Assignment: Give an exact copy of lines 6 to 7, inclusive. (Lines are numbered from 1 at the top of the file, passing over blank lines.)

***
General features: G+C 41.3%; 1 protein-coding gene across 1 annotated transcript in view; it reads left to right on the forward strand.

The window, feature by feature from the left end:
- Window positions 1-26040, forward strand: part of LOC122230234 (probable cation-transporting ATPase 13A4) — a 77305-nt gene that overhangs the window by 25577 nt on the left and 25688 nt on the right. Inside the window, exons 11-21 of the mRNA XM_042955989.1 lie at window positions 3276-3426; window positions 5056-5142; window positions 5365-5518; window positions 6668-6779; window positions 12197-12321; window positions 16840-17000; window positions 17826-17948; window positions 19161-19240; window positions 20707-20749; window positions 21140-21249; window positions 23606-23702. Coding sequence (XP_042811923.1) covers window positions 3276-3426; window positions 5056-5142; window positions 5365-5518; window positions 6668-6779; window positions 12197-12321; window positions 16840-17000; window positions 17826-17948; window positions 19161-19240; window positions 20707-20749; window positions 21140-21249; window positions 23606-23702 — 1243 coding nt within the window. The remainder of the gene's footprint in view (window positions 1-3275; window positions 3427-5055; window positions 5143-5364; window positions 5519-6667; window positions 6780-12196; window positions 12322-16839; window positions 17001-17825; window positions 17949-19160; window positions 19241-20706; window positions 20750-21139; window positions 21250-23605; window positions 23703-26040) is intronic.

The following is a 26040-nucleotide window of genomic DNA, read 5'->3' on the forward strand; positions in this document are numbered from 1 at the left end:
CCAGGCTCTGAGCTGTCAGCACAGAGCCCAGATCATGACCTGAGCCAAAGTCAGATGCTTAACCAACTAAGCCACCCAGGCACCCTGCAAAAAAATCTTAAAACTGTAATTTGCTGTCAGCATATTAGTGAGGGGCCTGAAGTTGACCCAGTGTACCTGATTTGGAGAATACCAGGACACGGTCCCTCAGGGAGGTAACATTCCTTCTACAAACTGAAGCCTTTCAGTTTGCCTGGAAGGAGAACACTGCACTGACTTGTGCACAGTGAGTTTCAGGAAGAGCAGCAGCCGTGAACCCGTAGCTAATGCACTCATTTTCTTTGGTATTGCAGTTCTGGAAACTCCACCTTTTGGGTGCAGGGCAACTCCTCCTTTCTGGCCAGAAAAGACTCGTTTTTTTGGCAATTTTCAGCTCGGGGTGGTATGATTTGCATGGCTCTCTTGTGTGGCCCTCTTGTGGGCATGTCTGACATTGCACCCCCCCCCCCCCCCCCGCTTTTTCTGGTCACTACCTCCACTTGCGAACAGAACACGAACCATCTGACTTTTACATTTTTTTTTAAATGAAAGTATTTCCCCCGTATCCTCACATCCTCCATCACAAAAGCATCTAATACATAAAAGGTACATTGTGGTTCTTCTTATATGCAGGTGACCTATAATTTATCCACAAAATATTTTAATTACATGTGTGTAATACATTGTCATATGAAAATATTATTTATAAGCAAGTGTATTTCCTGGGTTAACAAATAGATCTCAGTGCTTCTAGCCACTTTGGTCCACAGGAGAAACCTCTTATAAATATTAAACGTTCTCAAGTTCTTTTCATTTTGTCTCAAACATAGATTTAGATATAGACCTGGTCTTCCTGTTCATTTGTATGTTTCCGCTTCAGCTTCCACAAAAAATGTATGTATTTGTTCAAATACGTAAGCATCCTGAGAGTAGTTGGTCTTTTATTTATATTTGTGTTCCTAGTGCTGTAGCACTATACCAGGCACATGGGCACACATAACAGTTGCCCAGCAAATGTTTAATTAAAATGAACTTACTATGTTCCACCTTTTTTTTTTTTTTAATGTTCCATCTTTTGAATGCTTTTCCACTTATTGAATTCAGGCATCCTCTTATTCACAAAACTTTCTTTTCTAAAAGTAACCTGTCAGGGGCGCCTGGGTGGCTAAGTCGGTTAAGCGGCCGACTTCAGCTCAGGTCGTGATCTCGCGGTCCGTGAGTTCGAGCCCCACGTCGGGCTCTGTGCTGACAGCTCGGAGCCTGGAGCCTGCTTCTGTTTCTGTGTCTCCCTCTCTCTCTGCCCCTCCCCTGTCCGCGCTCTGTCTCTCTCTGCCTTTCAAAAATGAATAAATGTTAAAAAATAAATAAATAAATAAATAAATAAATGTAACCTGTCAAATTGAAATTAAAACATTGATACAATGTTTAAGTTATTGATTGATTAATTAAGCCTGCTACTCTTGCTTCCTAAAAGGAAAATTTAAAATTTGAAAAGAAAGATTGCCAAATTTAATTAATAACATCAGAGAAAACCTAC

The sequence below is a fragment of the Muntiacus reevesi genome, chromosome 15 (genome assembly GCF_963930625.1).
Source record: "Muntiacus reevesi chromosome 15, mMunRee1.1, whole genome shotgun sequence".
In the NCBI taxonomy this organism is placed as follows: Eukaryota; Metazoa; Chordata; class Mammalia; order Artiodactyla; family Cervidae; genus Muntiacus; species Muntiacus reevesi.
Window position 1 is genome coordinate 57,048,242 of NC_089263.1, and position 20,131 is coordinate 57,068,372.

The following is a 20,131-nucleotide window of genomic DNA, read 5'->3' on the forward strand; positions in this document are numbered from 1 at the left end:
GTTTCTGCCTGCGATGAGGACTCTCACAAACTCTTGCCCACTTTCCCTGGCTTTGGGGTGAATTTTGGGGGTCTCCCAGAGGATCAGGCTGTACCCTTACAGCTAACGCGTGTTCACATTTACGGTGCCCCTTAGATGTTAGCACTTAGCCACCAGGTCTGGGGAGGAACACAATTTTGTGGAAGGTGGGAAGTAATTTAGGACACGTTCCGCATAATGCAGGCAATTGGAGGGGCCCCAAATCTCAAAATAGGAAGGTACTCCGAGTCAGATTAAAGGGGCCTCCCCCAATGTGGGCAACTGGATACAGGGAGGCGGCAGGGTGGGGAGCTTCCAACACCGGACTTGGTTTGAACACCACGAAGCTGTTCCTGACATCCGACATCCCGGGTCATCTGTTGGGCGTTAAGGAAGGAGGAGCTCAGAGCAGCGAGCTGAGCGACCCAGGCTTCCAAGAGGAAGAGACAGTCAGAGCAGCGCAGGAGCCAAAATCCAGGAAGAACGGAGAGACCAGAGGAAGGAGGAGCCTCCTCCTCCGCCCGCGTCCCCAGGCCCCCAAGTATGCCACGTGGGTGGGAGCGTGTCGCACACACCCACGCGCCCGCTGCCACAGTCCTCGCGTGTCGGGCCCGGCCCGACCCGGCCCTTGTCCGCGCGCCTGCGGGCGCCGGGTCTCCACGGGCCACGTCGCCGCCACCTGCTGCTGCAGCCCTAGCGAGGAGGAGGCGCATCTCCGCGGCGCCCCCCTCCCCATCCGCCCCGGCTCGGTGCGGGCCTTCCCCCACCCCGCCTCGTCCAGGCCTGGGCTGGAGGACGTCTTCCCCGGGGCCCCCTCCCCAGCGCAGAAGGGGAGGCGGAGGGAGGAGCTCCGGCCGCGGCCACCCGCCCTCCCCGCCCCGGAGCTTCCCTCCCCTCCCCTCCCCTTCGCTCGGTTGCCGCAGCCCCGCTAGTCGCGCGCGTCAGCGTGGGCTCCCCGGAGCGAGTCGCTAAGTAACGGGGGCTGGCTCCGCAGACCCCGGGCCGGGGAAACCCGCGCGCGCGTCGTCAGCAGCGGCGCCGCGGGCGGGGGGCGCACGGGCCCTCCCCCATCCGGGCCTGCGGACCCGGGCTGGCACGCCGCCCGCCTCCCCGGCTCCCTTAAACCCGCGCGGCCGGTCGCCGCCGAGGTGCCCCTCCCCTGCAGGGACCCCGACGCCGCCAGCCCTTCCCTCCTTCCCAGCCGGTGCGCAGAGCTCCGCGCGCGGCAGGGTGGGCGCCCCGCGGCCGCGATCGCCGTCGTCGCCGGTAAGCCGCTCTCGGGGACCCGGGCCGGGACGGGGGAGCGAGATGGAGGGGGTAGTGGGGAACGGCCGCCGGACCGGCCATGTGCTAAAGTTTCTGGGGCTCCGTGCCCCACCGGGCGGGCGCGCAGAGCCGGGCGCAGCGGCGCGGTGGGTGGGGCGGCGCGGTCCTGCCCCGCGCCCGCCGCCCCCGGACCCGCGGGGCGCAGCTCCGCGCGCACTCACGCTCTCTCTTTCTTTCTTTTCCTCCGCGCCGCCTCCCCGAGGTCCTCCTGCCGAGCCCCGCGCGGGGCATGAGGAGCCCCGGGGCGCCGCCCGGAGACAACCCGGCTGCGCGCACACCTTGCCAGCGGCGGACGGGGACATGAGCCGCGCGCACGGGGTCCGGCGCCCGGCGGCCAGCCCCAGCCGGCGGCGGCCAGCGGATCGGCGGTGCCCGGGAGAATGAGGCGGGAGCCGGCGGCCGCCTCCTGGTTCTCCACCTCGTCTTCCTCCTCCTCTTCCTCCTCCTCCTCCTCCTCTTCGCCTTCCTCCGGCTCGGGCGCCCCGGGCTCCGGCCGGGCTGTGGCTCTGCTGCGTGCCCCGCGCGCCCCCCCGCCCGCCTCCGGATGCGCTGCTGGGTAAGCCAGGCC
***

The sequence below is a fragment of the Muntiacus reevesi genome, chromosome 15 (genome assembly GCF_963930625.1).
Source record: "Muntiacus reevesi chromosome 15, mMunRee1.1, whole genome shotgun sequence".